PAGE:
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Sunday, September 22

Sunday Writing Tip: Cut Unnecessary Internalization From Your Scenes

By Janice Hardy, @Janice_Hardy

Each week, I’ll offer a tip you can take and apply to your WIP to help improve it. They’ll be easy to do and shouldn’t take long, so they’ll be tips you can do without taking up your Sunday. Though I do reserve the right to offer a good tip now and then that will take longer—but only because it would apply to the entire manuscript.

This week, check your scenes are remove any unnecessary internal thoughts.


Last week you added thoughts where they were needed, but this week, let’s focus on places where you’ve gone a little too far and let those thoughts ramble a bit.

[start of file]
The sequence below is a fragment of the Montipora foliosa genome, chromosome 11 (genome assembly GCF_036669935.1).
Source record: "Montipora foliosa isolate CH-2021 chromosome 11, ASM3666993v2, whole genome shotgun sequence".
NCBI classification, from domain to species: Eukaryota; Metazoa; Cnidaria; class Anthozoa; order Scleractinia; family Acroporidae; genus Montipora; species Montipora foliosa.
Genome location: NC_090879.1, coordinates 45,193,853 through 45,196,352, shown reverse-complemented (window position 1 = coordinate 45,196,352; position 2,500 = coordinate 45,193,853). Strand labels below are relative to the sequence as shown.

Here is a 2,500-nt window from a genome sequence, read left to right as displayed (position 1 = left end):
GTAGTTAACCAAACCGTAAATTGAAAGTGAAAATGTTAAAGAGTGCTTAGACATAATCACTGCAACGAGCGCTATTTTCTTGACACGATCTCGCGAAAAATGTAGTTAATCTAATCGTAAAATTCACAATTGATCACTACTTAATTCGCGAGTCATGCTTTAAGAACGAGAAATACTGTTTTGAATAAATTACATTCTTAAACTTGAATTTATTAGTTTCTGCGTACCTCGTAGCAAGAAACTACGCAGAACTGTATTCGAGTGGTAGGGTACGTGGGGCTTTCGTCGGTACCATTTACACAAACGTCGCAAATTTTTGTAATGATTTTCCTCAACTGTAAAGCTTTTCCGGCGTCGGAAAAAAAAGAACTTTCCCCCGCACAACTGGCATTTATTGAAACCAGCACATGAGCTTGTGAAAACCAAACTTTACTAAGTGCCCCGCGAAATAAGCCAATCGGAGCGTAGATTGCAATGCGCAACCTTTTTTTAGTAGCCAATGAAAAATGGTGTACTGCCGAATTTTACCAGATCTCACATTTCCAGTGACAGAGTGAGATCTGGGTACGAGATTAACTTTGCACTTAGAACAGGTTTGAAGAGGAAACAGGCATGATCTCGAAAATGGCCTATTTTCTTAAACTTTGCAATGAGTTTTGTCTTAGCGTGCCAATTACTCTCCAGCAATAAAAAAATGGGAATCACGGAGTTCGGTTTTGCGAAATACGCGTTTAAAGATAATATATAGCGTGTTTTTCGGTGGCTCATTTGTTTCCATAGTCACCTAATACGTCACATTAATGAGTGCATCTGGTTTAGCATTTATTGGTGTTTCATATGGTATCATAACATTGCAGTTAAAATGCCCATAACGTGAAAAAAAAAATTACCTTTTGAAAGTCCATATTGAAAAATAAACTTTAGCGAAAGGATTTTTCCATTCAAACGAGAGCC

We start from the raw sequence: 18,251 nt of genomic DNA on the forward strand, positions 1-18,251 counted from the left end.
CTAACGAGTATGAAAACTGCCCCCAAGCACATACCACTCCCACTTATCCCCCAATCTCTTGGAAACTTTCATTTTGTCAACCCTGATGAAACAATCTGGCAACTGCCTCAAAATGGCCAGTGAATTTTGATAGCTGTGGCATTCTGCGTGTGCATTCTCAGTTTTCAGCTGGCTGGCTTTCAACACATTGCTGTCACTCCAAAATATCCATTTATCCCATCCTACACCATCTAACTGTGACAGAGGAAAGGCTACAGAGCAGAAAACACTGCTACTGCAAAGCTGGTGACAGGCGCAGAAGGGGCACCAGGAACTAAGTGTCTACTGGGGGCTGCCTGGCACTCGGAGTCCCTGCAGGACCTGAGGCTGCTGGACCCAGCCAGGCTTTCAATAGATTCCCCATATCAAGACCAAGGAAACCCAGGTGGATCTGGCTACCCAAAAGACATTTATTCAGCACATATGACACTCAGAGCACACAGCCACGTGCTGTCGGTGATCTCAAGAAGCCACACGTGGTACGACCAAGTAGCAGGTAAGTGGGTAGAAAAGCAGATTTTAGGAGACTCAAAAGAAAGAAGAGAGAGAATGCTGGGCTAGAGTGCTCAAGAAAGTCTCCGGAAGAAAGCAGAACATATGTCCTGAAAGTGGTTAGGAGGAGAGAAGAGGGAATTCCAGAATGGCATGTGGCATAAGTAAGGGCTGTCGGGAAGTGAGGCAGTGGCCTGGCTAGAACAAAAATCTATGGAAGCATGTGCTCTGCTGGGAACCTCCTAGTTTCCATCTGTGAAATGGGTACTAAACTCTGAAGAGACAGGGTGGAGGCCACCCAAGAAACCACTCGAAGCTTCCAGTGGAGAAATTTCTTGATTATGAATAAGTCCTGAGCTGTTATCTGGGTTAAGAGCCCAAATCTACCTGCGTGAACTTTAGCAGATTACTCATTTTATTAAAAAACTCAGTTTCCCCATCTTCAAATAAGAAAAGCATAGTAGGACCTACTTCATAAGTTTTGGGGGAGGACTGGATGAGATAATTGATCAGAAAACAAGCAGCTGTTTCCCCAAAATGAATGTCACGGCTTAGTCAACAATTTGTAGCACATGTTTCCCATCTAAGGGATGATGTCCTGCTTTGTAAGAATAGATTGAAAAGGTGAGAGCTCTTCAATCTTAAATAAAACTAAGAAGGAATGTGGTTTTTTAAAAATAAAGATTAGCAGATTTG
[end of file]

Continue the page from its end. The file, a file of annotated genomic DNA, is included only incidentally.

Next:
A common place to to find unneeded thoughts is when there’s a lot of text between lines of dialogue—especially between a question asked and answered, or two statements made by the same character.

For example:
“Are you going tonight?” he asked.
She wasn’t sure. [Many more sentences that show her internal debate about going or not]. “I don’t know.”
Or something such as…
“You’re not getting it.” Which made no sense since I’d explained it seven times now. [Many more sentences of him thinking about what he’d done and how the other person wasn’t getting it]. “You have to focus.”
Other potential places to find too much internalization:
  • Highly emotional scenes
  • Beginnings of scene to setup the scene
  • End of scenes to wrap them up
  • Scenes where decisions are being made
If you’re not sure if you should cut it or not, try reading it out loud. If it sounds slow or drags, you can probably cut it.

For more on trimming internalization in your novel, try these articles:

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